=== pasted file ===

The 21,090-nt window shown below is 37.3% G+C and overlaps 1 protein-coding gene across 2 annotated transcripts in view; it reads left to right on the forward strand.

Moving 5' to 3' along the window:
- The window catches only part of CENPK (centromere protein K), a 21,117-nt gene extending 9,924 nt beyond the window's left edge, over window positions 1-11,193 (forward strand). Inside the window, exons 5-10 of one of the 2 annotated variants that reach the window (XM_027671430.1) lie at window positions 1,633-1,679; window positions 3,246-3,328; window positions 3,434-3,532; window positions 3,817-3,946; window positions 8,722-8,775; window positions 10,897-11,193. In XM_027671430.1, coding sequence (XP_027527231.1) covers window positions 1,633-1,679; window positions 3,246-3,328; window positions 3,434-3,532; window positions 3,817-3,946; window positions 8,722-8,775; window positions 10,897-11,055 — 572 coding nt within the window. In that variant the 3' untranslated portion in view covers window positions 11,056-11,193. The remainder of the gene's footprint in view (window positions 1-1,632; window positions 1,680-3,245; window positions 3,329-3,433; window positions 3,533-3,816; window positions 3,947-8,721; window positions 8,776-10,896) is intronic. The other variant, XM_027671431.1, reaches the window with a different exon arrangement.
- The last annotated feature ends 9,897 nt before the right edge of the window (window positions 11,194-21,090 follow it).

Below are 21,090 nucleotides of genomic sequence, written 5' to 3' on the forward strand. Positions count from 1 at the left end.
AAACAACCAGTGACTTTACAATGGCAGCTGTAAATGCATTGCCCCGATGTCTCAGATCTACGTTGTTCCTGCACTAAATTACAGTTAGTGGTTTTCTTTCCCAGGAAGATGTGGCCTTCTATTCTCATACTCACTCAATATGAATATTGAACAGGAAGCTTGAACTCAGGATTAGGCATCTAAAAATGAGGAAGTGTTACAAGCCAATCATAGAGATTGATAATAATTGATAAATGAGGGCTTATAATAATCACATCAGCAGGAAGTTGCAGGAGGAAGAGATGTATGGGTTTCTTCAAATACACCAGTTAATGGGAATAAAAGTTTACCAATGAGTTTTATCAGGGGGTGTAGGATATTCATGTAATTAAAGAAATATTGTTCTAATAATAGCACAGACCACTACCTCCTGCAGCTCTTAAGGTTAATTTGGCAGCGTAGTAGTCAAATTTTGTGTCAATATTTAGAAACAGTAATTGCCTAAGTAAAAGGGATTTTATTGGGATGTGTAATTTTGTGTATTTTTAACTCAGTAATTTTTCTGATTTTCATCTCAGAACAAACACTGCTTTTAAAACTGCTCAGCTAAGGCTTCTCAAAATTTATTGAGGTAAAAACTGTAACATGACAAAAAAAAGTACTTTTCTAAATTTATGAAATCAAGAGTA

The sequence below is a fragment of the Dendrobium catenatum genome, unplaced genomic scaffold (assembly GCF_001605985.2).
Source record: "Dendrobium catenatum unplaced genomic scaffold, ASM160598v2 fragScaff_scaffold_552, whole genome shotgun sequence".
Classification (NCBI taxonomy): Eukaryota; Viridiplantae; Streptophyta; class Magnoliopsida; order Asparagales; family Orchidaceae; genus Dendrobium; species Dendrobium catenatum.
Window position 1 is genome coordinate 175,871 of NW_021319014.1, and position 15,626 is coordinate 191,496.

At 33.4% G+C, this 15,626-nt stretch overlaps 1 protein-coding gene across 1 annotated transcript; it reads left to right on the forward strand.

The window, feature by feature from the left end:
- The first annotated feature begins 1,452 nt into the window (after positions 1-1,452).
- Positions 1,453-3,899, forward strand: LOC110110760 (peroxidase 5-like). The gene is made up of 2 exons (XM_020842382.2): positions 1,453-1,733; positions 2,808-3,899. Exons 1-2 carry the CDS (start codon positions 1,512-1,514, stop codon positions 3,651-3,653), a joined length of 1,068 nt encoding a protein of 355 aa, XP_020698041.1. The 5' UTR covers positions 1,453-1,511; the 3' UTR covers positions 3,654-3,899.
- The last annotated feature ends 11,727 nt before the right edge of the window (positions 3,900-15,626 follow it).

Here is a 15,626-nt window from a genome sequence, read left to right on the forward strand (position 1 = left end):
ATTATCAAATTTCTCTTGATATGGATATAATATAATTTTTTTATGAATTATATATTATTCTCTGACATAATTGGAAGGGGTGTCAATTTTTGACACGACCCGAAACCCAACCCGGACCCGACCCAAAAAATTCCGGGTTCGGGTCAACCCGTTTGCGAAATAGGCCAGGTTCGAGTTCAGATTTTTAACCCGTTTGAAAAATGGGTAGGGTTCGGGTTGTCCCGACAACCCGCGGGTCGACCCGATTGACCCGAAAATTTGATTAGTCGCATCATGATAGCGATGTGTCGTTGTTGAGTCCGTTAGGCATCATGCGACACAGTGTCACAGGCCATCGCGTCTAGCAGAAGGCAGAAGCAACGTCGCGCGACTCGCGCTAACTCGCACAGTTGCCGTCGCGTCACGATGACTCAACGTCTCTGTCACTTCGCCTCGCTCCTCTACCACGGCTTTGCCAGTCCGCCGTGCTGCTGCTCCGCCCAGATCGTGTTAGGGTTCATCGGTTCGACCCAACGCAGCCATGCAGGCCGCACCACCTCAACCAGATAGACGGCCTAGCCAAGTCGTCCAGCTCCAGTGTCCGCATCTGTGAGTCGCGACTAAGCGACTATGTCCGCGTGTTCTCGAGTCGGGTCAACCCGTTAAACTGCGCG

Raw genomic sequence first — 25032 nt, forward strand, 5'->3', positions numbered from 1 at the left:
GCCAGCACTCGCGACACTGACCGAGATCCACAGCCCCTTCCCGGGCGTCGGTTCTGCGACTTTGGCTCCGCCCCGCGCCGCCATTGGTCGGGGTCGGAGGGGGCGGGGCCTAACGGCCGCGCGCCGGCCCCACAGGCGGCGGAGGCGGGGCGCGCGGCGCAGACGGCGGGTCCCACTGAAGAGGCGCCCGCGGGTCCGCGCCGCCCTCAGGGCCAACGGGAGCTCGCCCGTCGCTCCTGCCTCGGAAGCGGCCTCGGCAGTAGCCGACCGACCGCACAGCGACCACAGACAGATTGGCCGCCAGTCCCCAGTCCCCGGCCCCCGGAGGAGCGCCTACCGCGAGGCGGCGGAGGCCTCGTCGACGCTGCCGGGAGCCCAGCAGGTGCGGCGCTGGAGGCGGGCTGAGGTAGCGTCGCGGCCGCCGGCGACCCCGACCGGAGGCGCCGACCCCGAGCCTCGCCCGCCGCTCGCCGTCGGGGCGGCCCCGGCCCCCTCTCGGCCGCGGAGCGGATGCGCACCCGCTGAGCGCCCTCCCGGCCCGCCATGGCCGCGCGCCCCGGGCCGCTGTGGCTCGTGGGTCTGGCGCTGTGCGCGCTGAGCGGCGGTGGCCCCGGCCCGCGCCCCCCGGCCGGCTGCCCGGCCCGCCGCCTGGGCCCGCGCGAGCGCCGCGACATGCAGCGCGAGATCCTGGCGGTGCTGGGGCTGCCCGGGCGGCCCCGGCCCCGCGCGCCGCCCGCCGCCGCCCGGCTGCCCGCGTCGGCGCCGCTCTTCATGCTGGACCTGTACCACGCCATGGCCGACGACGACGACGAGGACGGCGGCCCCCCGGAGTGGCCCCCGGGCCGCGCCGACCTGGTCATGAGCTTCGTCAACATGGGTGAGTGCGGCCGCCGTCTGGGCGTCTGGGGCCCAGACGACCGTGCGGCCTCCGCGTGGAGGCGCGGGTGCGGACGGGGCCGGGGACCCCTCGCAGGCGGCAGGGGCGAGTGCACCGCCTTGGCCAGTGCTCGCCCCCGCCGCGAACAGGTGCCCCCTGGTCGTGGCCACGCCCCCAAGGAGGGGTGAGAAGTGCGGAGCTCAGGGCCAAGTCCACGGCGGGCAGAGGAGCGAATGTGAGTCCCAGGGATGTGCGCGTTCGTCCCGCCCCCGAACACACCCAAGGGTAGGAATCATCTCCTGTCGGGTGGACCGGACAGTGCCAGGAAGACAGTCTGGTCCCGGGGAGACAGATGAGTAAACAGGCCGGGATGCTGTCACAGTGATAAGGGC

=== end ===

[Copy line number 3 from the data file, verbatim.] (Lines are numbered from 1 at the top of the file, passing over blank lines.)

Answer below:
- The window catches only part of CENPK (centromere protein K), a 21,117-nt gene extending 9,924 nt beyond the window's left edge, over window positions 1-11,193 (forward strand). Inside the window, exons 5-10 of one of the 2 annotated variants that reach the window (XM_027671430.1) lie at window positions 1,633-1,679; window positions 3,246-3,328; window positions 3,434-3,532; window positions 3,817-3,946; window positions 8,722-8,775; window positions 10,897-11,193. In XM_027671430.1, coding sequence (XP_027527231.1) covers window positions 1,633-1,679; window positions 3,246-3,328; window positions 3,434-3,532; window positions 3,817-3,946; window positions 8,722-8,775; window positions 10,897-11,055 — 572 coding nt within the window. In that variant the 3' untranslated portion in view covers window positions 11,056-11,193. The remainder of the gene's footprint in view (window positions 1-1,632; window positions 1,680-3,245; window positions 3,329-3,433; window positions 3,533-3,816; window positions 3,947-8,721; window positions 8,776-10,896) is intronic. The other variant, XM_027671431.1, reaches the window with a different exon arrangement.